Recognized for its steel drums, upbeat rhythms and Caribbean ties, calypso music originated during Trindad's carnival celebrations and has roots in West Africa, according to the Loyola University New Orleans' and National Geographic's music website. In this genre, which is also known as kaiso, an orchestra of musicians called a "steelband" use a variety of instruments to create their distinct sound.
Musicians first began making steel drums out of oil drums in the 1940s. After World War II, there was an excess of oil drums left behind from the military which the musicians began to fashion into steel drums, according to SocaFreak.com. To make these instruments, which are also called pans, experimenters began to hammer and tune the bottoms of drums or oil drum lids to create different pitches. This steel drum is still the most widely-recognized instrument of Calypso music and is played with rubber mallets.
In the rhythm section, calypso musicians play a Caribbean instrument called the scratch, which is a cylindrical grater that is scratched with a metallic comb, according to Lameca.org. Another local instrument is an iron drum, made from track brakes hammered with iron sticks. Non-regional musical additions in the rhythm section include tambourines or congas. Because calypso ensembles vary in size from one member to more than a hundred, each group individually selects the number of players for each instrument.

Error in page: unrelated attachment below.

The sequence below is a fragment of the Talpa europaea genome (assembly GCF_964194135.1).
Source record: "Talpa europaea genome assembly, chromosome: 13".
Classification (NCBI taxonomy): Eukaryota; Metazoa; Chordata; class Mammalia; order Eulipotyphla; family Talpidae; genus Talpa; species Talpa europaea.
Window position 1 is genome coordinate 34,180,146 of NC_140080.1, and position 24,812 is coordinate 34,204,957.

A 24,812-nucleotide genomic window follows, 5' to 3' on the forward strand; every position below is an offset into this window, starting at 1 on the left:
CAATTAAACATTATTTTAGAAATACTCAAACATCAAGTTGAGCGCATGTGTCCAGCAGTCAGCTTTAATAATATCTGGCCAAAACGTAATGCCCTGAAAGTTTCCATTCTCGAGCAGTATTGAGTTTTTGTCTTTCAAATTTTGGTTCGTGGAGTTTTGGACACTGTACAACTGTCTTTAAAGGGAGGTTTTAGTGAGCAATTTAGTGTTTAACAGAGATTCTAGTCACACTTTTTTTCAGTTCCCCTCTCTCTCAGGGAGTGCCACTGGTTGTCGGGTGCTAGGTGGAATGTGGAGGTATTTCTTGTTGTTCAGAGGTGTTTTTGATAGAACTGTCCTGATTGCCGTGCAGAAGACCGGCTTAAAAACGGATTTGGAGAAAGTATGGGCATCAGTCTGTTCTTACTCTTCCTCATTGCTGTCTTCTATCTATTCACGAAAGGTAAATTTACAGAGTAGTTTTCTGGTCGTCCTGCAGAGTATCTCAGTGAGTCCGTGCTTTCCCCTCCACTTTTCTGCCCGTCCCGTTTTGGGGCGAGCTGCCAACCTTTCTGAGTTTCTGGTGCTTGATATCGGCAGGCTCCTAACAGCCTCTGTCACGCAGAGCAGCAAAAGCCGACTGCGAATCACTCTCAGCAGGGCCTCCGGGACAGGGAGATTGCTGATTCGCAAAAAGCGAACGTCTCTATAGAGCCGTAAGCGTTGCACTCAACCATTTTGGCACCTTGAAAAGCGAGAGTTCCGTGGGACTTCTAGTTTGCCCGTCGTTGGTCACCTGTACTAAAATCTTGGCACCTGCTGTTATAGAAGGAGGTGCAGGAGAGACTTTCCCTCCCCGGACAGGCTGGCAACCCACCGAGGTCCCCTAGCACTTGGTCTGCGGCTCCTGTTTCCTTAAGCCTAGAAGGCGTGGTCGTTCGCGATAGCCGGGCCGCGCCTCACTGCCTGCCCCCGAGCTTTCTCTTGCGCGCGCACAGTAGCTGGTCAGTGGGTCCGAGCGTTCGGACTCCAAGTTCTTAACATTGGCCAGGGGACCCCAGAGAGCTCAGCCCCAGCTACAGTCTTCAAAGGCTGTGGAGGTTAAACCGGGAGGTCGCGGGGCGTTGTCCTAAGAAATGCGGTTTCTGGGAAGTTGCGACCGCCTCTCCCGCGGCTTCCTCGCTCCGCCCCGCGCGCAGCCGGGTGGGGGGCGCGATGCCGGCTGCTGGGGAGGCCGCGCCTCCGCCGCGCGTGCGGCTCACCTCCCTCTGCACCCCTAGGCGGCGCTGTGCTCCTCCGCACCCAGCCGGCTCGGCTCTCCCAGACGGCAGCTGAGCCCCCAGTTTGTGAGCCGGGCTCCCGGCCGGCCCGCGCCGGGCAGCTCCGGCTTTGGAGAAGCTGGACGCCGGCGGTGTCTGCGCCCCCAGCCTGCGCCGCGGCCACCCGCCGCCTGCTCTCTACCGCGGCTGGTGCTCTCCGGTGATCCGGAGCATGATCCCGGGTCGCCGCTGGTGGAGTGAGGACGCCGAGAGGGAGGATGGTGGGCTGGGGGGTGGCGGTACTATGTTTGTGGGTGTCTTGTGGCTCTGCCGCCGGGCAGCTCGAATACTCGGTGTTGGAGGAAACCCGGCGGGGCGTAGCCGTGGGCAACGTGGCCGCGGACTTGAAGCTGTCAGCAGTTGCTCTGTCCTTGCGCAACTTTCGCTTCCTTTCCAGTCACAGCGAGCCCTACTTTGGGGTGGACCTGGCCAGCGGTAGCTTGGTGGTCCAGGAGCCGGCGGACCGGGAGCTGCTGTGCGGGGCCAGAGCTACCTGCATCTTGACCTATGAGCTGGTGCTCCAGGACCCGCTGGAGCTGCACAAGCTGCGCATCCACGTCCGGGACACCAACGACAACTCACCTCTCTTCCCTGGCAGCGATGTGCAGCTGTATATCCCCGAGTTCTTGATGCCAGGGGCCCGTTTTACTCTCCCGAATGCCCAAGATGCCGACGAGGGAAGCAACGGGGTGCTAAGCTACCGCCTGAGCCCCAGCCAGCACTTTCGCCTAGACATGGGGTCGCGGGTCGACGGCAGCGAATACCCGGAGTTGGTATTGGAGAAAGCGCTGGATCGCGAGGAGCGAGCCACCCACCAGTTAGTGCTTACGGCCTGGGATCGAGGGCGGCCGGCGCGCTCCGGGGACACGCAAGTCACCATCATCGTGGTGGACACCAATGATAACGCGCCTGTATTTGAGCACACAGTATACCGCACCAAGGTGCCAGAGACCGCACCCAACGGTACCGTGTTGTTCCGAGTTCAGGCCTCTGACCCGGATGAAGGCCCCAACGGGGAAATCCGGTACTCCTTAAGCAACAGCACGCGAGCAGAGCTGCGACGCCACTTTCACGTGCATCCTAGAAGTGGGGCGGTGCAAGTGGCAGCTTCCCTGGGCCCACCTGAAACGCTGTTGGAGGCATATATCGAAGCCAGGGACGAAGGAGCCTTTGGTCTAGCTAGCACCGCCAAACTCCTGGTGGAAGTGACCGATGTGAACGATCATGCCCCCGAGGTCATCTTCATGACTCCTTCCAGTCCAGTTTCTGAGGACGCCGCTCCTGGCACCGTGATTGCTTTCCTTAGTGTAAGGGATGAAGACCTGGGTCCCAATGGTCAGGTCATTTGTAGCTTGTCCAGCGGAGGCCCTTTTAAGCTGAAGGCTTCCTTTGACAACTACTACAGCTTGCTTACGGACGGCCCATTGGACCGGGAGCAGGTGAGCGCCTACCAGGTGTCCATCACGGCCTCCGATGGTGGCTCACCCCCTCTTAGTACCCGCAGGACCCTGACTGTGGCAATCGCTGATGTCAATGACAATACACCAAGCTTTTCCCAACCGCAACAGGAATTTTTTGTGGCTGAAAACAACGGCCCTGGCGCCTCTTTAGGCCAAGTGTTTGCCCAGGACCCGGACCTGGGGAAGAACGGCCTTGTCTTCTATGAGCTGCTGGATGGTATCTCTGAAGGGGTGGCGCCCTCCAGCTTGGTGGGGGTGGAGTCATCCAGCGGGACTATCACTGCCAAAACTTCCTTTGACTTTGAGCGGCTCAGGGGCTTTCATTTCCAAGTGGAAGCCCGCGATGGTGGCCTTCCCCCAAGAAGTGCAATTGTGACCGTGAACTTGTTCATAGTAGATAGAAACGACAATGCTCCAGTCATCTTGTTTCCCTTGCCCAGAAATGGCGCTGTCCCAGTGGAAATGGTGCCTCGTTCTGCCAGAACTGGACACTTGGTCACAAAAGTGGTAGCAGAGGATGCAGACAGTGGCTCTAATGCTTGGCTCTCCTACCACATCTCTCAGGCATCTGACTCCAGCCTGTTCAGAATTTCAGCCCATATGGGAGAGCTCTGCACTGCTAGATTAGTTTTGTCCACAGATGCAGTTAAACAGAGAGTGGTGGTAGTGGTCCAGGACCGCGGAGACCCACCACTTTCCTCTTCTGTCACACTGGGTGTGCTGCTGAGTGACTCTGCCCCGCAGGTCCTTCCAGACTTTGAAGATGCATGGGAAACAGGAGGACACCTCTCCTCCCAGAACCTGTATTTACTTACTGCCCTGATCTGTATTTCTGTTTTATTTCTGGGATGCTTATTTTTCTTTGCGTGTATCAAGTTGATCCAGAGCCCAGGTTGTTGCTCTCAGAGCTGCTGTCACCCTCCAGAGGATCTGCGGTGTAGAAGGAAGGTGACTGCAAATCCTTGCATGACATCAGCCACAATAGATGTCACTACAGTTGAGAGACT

Modern-day steelbands often include a brass section with a trumpet, trombone or saxophone to create a fuller sound. Also, the flute, guitar and bass may be included in calypso ensembles.
Based in Budapest, Lynn Klein began writing professionally in 2007. Her first job was as a business and culture reporter at a midsized daily newspaper in Colorado and her freelance articles have appeared in "The Marquee," "American Cowboy" and "Denver Life." She holds a Bachelor of Science in journalism from the University of Colorado.